Presentation follows the whole minimal idea, with tiny icons at the top right leading to a bare list of options, such as a toggle for full screen mode and a switch between two graphics settings. The visuals are a lot to be desired for with a style that is aiming for a simple, cartoon look, but models are low quality, and for a stylistic reason, feature no faces, making this overall a bland looking game that hasn’t managed to deliver this style in a pretty way. That said, this means you can run this game smoothly on any computer or laptop from years gone by.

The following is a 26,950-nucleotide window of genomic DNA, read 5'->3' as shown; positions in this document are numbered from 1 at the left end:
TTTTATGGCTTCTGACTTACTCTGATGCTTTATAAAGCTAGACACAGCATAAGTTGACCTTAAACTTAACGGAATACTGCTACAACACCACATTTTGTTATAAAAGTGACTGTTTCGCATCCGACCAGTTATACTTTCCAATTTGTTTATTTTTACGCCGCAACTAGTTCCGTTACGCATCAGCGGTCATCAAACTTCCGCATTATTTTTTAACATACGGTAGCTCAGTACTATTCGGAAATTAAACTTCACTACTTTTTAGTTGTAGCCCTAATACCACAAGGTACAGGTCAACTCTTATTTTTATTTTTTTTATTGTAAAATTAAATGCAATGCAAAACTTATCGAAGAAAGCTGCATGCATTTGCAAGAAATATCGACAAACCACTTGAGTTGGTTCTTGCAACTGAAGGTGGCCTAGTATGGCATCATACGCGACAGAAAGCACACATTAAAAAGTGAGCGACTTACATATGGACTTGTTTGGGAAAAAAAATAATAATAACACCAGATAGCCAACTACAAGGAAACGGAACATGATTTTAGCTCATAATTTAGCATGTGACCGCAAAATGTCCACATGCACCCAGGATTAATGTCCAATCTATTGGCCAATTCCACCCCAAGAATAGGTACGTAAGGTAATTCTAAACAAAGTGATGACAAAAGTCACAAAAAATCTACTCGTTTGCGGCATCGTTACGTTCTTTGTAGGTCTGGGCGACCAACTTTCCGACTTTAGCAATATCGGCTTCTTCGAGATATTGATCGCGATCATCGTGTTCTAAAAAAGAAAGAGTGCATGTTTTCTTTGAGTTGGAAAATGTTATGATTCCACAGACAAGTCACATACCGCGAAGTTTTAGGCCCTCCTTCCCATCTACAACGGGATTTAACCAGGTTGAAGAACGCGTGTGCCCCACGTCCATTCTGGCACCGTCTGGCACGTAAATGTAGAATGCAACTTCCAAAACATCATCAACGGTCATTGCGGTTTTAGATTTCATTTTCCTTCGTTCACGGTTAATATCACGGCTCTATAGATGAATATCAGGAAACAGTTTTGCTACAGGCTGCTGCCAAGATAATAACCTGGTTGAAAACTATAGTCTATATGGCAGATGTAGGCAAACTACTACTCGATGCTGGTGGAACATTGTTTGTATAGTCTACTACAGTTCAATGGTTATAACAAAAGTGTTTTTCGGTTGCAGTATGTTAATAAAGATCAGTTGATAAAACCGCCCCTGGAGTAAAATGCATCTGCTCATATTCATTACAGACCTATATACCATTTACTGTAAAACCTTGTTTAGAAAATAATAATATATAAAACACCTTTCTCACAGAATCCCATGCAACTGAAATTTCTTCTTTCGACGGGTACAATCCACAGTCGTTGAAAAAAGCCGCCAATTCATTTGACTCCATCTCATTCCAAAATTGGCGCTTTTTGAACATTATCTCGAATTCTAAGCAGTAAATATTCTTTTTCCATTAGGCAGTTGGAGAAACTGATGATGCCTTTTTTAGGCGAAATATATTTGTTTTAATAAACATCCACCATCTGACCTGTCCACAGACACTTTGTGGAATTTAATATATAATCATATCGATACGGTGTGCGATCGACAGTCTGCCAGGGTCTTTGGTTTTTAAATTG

Guards is an okay game to sink some free time into that can bring a modest amount of fun, but its downfall is its restricted gameplay that could have been developed that bit more to flesh it out. Guards‘ makes a good case to bring accessible mechanics for anyone who does not enjoy turn-based strategy games due to their complexity, delivering those people a game that can be easily picked up and played for for a few turns before becoming tired of its unique, but limited gameplay. For veterans, however, Guards is unlikely to keep your attention for long, if at all, its a title that can get boring all too quickly with its lack of level, enemy and visual variety.